In a downtown riding that symbolizes the NDP-Liberal divide, Adam Vaughan and Olivia Chow are like fighting parents forcing us to choose sides
Adam Vaughan can be an asshole.
That’s his talent and his shtick, his appeal and his weakness. But whether at City Hall, on Parliament Hill or in a possible future Liberal government, he’s sure to be your asshole – an asshole on the inside, agitating for housing and transit and the needs of vulnerable populations.
Which is very good up to a point, that point being when you find yourself on the wrong side of him.
Immediately following the taping of Rogers TV’s Spadina-Fort York all-candidates debate on October 6, Vaughan asks me what I thought. I give him my honest first impression: that he interrupted his chief opponent, the NDP’s Olivia Chow, a whole heck of a lot and frequently tried to talk over her.
I clumsily turn this into a question about his debating approach, figuring it a comparatively gentle way to ease into an interview in which I mostly hope to press my area’s incumbent on his controversial support for the Conservatives’ Bill C-51. (I should add that my partner works for the Ontario NDP and that the Unifor rep who handles NOW’s bargaining unit – of which I am the chair – is on leave to run Chow’s communications.)
“Lookit,” he says, “if you want to talk about the substance of the debate, we can.”
He says that style matters far less than substance. And he is correct.
But in a race this close, it’s also not nothing.
Olivia Chow is cheerful.
Almost perplexingly so, given that her party has steadily declined in the polls, and – to whatever extent national numbers can be accurately extrapolated to predict individual riding results – her likelihood of victory has probably diminished in parallel.
“I’m having a grand time,” she says on a cool recent Wednesday evening. “I love canvassing.”
We’re sitting on a bench in David Crombie Park, opposite the Windmill Line Co-op, where she, Vaughan and Green candidate Sharon Danley have just taken part in a forum on housing. Chow points to a small glass structure in front of us enclosing the entrance to a pedestrian tunnel that connects the park to the public school and community centre on the other side of the road. She bemoans that the ridiculous thing was built by either the city or the school board – she can’t remember which – over the protests of local residents who correctly opposed it as an unnecessary alternative to just walking across the quiet, two-lane street.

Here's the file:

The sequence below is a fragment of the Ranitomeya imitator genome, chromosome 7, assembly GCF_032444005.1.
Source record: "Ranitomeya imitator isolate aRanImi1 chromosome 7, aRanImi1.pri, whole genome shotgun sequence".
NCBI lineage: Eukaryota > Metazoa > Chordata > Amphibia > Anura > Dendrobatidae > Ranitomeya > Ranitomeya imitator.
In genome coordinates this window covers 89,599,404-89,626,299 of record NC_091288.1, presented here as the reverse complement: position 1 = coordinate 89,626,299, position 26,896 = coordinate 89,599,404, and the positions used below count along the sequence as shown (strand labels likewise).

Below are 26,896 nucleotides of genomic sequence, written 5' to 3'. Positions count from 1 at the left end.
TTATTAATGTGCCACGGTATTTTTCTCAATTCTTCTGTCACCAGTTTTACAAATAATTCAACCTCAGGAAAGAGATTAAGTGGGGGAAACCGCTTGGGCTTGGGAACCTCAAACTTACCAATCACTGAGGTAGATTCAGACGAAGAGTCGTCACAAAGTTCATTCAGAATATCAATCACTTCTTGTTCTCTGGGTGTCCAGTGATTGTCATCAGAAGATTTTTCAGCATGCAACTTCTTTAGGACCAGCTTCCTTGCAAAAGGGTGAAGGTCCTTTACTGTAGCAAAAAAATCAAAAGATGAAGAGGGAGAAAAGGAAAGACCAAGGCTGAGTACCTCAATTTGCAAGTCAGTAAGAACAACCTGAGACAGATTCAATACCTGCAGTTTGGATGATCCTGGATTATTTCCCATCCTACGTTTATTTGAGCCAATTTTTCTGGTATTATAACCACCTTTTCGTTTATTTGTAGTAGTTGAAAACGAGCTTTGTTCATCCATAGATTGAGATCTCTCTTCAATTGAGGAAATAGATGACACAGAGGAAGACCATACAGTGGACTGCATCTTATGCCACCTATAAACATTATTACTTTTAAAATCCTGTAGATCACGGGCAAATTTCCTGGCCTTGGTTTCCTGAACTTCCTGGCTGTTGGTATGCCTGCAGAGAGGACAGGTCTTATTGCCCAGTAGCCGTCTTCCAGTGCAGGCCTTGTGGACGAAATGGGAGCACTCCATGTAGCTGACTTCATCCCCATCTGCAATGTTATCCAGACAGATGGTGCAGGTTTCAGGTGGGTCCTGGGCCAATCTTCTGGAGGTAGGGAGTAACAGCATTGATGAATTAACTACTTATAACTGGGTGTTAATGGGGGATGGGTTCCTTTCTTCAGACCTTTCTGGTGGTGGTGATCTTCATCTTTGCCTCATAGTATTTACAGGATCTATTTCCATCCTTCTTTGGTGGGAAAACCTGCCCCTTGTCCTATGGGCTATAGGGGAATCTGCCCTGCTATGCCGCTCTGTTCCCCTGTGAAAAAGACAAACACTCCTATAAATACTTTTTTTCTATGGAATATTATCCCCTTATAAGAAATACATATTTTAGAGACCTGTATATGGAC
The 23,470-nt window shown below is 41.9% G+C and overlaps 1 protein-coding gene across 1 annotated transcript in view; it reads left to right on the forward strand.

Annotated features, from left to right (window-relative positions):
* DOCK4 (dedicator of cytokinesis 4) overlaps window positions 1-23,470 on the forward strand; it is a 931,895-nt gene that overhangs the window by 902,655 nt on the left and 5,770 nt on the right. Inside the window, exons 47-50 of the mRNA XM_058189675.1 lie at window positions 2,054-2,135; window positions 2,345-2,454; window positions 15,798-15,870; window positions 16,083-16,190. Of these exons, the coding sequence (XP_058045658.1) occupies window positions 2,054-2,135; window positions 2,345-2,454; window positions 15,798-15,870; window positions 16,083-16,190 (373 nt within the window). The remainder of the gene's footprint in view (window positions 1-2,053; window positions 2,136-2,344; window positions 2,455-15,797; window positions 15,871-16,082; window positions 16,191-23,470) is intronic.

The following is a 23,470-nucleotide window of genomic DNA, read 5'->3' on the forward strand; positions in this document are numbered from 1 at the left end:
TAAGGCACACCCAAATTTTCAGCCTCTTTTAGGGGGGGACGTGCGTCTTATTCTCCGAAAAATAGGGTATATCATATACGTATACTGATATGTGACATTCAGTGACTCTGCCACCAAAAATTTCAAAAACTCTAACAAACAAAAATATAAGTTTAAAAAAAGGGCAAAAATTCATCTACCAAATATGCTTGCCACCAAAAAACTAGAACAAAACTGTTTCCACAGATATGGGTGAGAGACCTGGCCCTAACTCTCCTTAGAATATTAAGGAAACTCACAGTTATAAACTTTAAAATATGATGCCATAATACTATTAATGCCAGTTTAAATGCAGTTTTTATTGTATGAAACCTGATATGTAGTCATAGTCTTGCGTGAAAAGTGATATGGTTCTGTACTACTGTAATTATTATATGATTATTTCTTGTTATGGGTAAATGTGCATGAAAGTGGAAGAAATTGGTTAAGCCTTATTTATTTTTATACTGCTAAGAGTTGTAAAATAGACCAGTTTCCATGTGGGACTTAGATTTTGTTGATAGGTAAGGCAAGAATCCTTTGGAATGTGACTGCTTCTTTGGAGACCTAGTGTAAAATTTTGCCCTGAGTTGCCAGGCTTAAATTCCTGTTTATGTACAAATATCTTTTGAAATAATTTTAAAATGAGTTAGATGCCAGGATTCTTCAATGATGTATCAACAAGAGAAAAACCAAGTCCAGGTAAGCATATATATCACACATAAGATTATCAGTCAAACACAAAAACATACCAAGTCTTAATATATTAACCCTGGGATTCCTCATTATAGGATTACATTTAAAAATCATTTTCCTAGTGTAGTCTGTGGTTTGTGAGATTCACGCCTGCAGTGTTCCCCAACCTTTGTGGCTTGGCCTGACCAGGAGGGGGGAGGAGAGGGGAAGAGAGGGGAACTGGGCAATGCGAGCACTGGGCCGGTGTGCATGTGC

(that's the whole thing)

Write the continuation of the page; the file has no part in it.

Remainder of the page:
Some things don’t need to be complicated.
Chow used to represent this area as a school trustee and on the Metro and post-amalgamation councils, when the ward called Downtown stretched across the core. The 2000 municipal redistricting shuffled her a bit west to Trinity-Spadina, whose federal counterpart she left council to represent in 2006 that fall, Citytv reporter Vaughan succeeded her at City Hall. She stepped down as MP in early 2014 to run for mayor of Toronto, triggering the by-election that sent Vaughan to Ottawa. Having finished third in the mayoral race, Chow is now looking to return to the House of Commons in the new district of Spadina-Fort York, which consists of the south half of the old Trinity-Spadina as well as the chunk of the St. Lawrence area below the Esplanade, where we sit now.
“A lot of the folks here in this neighbourhood have worked with me,” she says. “So they know my track record. So it’s just a question of trust. So they’re voting for me.”
It’s not the most compelling pitch, but it’s not nothing.
Spadina-Fort York is not a perfect microcosm of the dilemma faced by progressive voters this election – the Conservative candidate, Sabrina Zuniga, has no shot at winning – but it does embody most of the tensions. Some are eternal struggles, like idealism versus pragmatism and policy versus politics. But others are even more difficult and involve weighing different approaches to the same issue and similar approaches to different issues.
At the October 7 Co-operative Housing Federation event at Windmill Line, a man prefaces his question to Vaughan: “I love what you’re saying, and I don’t think I’ve ever met a stronger advocate for housing policy and housing action.” I figure he’s a supporter, if not an outright plant.
But 40 minutes later, the same guy says to Chow, “As I understand it, the NDP is the only party which questions military spending and may be strong enough to stand up to create cuts in military spending so that the rest of us can have a little access to some money [for other priorities].”
I have no idea how he’s voting, and quite possibly neither does he. Building affordable housing is probably more urgent than cutting the military. But would doing the latter speed up the former? Does the NDP even want to pull back on armed forces spending? Sort of? You find yourself travelling in concentric circles around platform planks you feel ill equipped to objectively evaluate.